It’s a constant reminder of why he does what he does, because this case was just the start. 


Todd has gone on to change the way nearly every law enforcement agency in the US handles cases of Jane and John Does. 


That’s after the break. 







Amanda: Tell me what Doe Network is.  


Todd: Doe Network is a volunteer based organization that manages missing and  unidentified persons cases in different parts of the country. I mean the world, not just the United States…Canada, Mexico. Often we hear from law enforcement from those countries that look for help.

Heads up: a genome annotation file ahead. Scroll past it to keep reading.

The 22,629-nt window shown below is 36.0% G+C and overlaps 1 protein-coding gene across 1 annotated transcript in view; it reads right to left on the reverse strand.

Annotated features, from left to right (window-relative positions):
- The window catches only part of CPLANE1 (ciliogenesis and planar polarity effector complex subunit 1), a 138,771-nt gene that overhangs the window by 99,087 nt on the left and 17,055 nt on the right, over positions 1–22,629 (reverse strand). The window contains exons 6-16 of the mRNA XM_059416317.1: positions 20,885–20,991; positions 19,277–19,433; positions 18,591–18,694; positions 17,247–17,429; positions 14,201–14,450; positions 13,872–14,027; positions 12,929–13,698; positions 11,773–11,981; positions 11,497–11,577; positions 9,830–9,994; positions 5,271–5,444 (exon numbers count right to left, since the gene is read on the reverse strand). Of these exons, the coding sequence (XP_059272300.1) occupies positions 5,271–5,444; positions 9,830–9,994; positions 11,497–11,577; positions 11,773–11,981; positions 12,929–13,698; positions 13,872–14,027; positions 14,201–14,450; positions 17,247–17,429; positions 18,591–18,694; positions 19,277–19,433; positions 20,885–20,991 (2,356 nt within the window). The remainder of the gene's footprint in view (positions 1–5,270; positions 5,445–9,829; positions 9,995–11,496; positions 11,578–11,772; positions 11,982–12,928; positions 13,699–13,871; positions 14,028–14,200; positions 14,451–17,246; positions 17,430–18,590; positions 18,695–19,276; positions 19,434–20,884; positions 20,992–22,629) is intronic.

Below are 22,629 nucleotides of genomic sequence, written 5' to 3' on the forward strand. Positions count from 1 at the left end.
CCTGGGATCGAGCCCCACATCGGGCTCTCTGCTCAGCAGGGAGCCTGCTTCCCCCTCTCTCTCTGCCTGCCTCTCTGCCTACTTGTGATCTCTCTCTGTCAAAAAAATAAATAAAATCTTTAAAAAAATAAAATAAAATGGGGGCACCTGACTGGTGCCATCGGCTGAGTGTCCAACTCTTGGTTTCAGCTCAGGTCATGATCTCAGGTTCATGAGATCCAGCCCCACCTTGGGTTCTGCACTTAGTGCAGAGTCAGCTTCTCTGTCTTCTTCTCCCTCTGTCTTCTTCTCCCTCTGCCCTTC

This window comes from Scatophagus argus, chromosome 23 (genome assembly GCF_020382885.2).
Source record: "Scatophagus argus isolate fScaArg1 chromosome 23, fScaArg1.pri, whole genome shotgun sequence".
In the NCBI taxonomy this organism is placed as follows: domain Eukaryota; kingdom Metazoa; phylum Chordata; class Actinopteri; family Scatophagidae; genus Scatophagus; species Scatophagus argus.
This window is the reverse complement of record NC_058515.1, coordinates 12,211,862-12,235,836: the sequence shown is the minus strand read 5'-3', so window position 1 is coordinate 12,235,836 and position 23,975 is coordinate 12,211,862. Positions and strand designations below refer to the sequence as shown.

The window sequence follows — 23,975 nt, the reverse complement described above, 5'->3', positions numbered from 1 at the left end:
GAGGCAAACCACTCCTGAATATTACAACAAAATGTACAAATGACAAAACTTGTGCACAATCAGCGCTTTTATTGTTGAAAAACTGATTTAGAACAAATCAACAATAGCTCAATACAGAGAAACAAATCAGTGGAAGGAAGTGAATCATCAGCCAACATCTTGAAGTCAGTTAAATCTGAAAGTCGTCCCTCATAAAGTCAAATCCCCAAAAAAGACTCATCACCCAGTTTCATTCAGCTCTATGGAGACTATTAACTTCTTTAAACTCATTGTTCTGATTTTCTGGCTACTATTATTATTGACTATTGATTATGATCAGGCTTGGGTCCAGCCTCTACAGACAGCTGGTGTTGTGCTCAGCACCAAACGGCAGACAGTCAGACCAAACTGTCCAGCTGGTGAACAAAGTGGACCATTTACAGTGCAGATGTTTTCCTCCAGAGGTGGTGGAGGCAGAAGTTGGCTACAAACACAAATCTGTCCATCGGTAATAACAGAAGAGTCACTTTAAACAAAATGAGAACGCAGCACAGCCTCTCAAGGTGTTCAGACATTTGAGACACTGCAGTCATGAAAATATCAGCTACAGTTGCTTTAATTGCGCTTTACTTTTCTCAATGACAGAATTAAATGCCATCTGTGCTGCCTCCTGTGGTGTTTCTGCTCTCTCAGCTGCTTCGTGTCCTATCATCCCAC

Amanda: Todd Matthews says the advent of the user-friendly internet made all the difference in tracking these cold cases. 


Todd: The internets came along, everybody does their part. And the smartest thing I think to do is to get the information online and available to other people. That's the biggest deal.  


Amanda: It was in 1997, when the public’s daily use of the internet was still in its infancy that Todd created his website about Tent Girl, trying to figure out who she was.  


The publicity he got in cracking it, well law enforcement across the country started to keep tabs on what Todd was up to. 


Todd: I was able to identify her once I took her to the internet. 

So after 30 years of being a Jane Doe. That was the first time the internet was used to identify a John or Jane Doe. 


Amanda: Using the Tent Girl case as a kind of prototype, Todd started the Doe Network, named after the John and Jane Does he was trying to identify.